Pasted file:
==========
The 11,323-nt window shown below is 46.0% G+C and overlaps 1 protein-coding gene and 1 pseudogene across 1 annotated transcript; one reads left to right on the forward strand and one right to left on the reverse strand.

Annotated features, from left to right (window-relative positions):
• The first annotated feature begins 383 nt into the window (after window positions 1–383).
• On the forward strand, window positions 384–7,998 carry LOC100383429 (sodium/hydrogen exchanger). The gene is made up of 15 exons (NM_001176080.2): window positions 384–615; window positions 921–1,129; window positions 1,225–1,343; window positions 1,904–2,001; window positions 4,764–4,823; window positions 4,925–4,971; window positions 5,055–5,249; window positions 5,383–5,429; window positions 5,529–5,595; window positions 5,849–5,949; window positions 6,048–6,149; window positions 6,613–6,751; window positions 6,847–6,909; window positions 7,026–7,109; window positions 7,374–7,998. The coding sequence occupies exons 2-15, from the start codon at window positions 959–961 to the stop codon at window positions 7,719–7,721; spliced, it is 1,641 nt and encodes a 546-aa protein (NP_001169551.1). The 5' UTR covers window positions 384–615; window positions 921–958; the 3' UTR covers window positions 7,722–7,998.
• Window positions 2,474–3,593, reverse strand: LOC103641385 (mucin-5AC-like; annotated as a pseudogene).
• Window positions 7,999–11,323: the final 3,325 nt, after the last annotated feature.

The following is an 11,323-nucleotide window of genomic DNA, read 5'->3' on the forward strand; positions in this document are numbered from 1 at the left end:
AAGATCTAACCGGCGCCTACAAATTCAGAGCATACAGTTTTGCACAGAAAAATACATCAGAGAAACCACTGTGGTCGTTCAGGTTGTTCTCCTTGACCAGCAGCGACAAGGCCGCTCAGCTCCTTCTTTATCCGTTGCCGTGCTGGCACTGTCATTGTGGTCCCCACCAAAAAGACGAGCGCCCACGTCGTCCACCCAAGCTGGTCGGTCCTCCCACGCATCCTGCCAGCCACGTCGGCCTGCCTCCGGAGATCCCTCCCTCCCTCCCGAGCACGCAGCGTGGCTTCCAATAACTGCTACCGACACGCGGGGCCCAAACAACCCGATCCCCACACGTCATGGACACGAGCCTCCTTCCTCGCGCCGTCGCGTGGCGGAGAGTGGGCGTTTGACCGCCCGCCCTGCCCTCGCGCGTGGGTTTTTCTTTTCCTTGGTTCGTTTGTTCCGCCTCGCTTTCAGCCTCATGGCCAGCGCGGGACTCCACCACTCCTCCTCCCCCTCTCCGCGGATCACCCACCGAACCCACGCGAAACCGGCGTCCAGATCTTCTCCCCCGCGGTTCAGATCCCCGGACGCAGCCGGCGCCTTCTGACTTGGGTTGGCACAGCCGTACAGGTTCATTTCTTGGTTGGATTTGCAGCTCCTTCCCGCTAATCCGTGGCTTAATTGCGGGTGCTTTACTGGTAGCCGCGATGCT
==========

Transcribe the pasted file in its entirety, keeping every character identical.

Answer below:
The 11,323-nt window shown below is 46.0% G+C and overlaps 1 protein-coding gene and 1 pseudogene across 1 annotated transcript; one reads left to right on the forward strand and one right to left on the reverse strand.

Annotated features, from left to right (window-relative positions):
• The first annotated feature begins 383 nt into the window (after window positions 1–383).
• On the forward strand, window positions 384–7,998 carry LOC100383429 (sodium/hydrogen exchanger). The gene is made up of 15 exons (NM_001176080.2): window positions 384–615; window positions 921–1,129; window positions 1,225–1,343; window positions 1,904–2,001; window positions 4,764–4,823; window positions 4,925–4,971; window positions 5,055–5,249; window positions 5,383–5,429; window positions 5,529–5,595; window positions 5,849–5,949; window positions 6,048–6,149; window positions 6,613–6,751; window positions 6,847–6,909; window positions 7,026–7,109; window positions 7,374–7,998. The coding sequence occupies exons 2-15, from the start codon at window positions 959–961 to the stop codon at window positions 7,719–7,721; spliced, it is 1,641 nt and encodes a 546-aa protein (NP_001169551.1). The 5' UTR covers window positions 384–615; window positions 921–958; the 3' UTR covers window positions 7,722–7,998.
• Window positions 2,474–3,593, reverse strand: LOC103641385 (mucin-5AC-like; annotated as a pseudogene).
• Window positions 7,999–11,323: the final 3,325 nt, after the last annotated feature.

The following is an 11,323-nucleotide window of genomic DNA, read 5'->3' on the forward strand; positions in this document are numbered from 1 at the left end:
AAGATCTAACCGGCGCCTACAAATTCAGAGCATACAGTTTTGCACAGAAAAATACATCAGAGAAACCACTGTGGTCGTTCAGGTTGTTCTCCTTGACCAGCAGCGACAAGGCCGCTCAGCTCCTTCTTTATCCGTTGCCGTGCTGGCACTGTCATTGTGGTCCCCACCAAAAAGACGAGCGCCCACGTCGTCCACCCAAGCTGGTCGGTCCTCCCACGCATCCTGCCAGCCACGTCGGCCTGCCTCCGGAGATCCCTCCCTCCCTCCCGAGCACGCAGCGTGGCTTCCAATAACTGCTACCGACACGCGGGGCCCAAACAACCCGATCCCCACACGTCATGGACACGAGCCTCCTTCCTCGCGCCGTCGCGTGGCGGAGAGTGGGCGTTTGACCGCCCGCCCTGCCCTCGCGCGTGGGTTTTTCTTTTCCTTGGTTCGTTTGTTCCGCCTCGCTTTCAGCCTCATGGCCAGCGCGGGACTCCACCACTCCTCCTCCCCCTCTCCGCGGATCACCCACCGAACCCACGCGAAACCGGCGTCCAGATCTTCTCCCCCGCGGTTCAGATCCCCGGACGCAGCCGGCGCCTTCTGACTTGGGTTGGCACAGCCGTACAGGTTCATTTCTTGGTTGGATTTGCAGCTCCTTCCCGCTAATCCGTGGCTTAATTGCGGGTGCTTTACTGGTAGCCGCGATGCT